7. Not quite "adopted world wide", tho as you say, Budha was enlightened. Japan for example uses Black White green for flex colrs (L,N,E respectively), Canada (and USA) appears to use Orange, Brown and Yellow for three phase and Iv'e worked on busbars that were purple yellow and green (France at one time) To be honest there are a whole rainbow of colour schemes https://wiraelectrical.com/wire-color-codes/ After over thirty years of working on overseas electrical installations you become a bit cautious of any piece of wire!
  8. Agreed. There you go, title changed.
  9. In the case of our club one, your'e absolutely right - whilst investigating the lead the cover fell off the power supply (no screws or glue) revealing a reworked unit that must have failed original QC checks. Both connectors were new, the original use was meant to be hard wired as the stub ends were still attached from where they had been snipped off. Components had also been removed and nothing in their place, it did produce 12V though. I could go on, we just binned the whole thing. I'm not suggesting this variable one is anything like that, but the price is well below any 12V 5A psu brick (fixed output) that you would buy with a reputable UK seller and that you could claim from in the worst case. I regularly pay betwenn £15 and £30 for 60Watt brick power supplies.
  10. I would echo that. One of our groups at the club ended up with one of these leads (on a psu for LEDs). Not only wasn't it fused, but the lead had quickly broken away from the entry to the plug revealing Red/white/black cores with very thin insulation. A Positively dangerous thing.
  11. Spot on! A really thick beach mat and shoes was essential! That little railway was a very successful operation in its day and was seldom seen running without a full load. Maintenance might have been a problem with salt air and that sand, but ballast was freely available in large quantities.
  12. I have just looked at the picture of the proposed power supply and have some concerns regarding the unit itself. The specification shows an input voltage (AC or DC) 12 - 24V. The input circuitry appears (but needs to be confirmed) to be a full wave bridge rectifier (black rectangle at top right) followed by a 4700 uf smoothing capacitor. A standard wire wound transformer used as a supply will have a no load voltage several volts higher than 24V, making the the peak DC voltage on the capacitor of 32V or higher. The 25V capacitor at this supply voltage is woefully underated and should be a 50V rated component for the 24V supply. The effect of point motor operation on other circuits is minimised by using a CDU, but does depend to some extent on the overall scheme including the type of regulators fitted on the power board.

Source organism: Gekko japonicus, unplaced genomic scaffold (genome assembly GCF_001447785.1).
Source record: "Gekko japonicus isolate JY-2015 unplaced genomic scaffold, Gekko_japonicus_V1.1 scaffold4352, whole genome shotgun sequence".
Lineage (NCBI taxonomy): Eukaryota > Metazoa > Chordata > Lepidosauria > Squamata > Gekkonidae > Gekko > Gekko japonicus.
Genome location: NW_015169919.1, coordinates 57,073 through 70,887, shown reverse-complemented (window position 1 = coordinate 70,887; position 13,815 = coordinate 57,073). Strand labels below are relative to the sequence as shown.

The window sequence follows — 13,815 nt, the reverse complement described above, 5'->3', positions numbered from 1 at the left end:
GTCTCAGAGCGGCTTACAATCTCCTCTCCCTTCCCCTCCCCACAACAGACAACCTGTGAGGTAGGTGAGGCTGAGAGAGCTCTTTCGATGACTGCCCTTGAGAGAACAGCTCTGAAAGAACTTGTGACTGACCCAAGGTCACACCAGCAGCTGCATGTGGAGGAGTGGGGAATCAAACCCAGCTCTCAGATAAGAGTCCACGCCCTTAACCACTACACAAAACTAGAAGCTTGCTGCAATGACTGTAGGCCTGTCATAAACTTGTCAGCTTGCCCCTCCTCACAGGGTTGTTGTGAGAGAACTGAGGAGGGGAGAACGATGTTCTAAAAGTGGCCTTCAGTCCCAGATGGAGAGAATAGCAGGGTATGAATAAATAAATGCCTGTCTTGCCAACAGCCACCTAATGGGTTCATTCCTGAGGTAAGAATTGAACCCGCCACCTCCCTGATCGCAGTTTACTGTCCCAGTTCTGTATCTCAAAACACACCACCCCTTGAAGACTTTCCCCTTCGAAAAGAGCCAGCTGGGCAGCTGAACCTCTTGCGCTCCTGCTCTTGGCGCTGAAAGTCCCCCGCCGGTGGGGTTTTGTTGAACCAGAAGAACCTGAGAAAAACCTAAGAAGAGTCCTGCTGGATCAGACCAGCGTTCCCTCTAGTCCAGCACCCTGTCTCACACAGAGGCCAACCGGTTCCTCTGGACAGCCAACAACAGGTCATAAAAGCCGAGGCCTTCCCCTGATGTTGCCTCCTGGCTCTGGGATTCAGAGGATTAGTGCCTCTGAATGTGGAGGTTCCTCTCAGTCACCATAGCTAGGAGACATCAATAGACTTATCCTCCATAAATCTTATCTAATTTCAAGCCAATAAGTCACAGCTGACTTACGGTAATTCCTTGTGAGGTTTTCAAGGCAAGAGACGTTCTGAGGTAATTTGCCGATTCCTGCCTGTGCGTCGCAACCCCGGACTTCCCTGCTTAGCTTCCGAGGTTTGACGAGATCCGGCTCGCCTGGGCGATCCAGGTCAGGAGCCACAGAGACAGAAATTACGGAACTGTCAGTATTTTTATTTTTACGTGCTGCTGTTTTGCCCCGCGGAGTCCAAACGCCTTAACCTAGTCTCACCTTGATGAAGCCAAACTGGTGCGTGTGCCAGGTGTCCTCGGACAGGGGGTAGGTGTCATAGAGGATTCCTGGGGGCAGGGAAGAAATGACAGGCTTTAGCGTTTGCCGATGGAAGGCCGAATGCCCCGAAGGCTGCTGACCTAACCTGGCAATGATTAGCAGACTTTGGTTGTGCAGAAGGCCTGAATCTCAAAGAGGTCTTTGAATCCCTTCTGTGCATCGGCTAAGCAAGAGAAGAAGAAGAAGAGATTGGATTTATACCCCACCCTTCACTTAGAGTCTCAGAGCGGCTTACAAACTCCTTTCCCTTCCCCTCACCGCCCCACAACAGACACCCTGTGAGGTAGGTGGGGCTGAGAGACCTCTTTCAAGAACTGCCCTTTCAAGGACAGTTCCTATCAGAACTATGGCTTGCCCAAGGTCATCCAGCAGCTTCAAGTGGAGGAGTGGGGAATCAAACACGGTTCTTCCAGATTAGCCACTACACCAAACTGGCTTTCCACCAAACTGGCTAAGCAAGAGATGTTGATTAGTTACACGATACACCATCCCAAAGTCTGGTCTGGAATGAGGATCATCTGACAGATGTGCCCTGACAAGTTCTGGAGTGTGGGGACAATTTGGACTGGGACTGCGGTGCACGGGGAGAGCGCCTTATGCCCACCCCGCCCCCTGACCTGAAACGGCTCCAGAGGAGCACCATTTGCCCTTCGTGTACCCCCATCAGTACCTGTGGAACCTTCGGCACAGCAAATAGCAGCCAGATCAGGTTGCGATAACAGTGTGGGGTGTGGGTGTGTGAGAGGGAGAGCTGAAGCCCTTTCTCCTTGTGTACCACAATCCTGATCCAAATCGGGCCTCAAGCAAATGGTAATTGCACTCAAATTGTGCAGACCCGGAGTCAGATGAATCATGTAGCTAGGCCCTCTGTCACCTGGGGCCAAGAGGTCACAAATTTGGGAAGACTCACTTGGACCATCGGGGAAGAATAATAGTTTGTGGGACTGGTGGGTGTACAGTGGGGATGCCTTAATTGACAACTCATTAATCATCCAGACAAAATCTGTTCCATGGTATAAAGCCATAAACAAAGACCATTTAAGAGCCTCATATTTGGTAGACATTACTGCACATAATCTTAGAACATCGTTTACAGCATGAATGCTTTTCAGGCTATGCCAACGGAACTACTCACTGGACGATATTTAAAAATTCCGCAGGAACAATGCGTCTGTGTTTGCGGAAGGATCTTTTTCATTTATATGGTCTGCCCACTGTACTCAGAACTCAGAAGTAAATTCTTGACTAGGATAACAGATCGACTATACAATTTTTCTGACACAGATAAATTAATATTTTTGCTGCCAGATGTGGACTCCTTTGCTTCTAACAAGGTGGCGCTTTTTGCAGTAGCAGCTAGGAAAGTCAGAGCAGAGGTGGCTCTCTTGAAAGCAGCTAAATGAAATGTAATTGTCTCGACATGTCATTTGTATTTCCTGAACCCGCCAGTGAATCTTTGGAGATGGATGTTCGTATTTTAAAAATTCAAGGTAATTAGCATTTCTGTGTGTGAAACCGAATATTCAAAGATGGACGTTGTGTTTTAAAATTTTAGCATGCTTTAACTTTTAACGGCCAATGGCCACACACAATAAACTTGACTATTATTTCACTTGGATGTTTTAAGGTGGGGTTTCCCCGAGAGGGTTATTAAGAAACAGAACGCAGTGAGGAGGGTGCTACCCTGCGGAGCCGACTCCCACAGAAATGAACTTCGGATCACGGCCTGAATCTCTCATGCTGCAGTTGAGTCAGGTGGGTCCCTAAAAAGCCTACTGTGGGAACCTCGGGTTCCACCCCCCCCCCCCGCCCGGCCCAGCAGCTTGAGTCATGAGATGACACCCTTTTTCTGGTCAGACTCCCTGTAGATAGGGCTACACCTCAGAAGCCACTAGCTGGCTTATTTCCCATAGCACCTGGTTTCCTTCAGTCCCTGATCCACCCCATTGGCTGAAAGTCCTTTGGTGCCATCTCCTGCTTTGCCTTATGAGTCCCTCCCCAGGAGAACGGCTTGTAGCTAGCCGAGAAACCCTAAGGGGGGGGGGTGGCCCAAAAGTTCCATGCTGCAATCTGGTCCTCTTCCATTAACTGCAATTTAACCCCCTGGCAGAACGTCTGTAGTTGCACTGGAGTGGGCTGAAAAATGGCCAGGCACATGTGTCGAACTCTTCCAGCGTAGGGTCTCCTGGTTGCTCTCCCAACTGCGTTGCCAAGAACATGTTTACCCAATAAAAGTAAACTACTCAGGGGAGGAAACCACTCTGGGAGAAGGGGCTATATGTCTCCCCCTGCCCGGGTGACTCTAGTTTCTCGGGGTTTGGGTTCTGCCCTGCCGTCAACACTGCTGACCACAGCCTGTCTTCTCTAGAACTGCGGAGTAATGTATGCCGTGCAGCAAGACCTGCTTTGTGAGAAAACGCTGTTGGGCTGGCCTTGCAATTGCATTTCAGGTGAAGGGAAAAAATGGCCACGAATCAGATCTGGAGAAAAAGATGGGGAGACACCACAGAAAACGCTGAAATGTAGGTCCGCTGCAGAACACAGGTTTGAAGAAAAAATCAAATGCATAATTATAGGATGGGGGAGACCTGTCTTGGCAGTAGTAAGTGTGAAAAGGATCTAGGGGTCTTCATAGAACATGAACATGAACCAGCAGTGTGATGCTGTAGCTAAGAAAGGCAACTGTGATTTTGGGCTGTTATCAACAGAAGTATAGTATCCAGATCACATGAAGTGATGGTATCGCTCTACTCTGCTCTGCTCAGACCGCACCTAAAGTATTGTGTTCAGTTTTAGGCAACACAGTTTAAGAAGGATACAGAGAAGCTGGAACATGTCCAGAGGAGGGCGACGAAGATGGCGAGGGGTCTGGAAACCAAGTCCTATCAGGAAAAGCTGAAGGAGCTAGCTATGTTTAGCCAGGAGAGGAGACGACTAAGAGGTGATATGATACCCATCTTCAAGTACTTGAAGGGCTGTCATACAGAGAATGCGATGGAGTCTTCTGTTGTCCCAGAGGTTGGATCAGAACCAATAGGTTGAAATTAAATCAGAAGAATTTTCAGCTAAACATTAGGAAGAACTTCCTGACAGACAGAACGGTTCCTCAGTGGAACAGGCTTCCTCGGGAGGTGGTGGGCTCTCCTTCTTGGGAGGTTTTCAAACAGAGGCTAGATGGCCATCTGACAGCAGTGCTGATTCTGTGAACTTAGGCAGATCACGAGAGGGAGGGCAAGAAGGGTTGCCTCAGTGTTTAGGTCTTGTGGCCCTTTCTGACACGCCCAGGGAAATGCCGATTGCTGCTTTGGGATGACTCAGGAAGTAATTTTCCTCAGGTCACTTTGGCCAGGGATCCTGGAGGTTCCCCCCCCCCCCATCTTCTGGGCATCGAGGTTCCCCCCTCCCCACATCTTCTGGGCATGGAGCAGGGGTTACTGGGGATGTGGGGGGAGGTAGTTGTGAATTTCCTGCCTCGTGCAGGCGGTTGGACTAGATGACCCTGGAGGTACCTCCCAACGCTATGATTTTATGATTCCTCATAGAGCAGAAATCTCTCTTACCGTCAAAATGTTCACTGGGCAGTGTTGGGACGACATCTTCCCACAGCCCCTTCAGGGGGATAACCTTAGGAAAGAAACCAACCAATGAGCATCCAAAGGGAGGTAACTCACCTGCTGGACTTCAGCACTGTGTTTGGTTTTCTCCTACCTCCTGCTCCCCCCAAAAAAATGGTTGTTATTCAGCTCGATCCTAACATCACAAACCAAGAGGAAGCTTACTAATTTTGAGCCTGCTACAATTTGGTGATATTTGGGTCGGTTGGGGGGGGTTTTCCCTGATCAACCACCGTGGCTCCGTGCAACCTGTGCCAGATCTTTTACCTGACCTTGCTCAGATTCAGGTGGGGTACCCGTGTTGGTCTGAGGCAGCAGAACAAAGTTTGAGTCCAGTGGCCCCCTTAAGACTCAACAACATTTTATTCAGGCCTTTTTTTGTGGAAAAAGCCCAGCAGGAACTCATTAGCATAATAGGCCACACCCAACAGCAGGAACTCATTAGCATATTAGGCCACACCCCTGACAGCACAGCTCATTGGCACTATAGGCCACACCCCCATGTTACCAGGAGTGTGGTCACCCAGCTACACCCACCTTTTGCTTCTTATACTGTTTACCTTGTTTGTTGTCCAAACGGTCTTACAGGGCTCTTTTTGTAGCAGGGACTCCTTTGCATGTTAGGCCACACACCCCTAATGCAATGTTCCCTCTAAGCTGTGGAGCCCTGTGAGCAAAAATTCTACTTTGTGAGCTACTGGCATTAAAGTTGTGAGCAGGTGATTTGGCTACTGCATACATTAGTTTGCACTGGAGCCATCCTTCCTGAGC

13. A great little railway - used to take happy beachgoers to the naturist end of the beach.
  14. I am reminded of this comment on P3 Seeing the results above, I wish I had paid more attention at the time! Splendid modelling.
  15. My experience also. Had three TCS50's in three years with nothing more than light bench soldering duties. Guarantees were OK though. When the third failed I switched to an Atten 50W temp controlled iron and havn't looked back. Hot in a few seconds and great to use. I do use Atten's own bits, the cheaper and compatible Chinese series 900 bits don't last as long.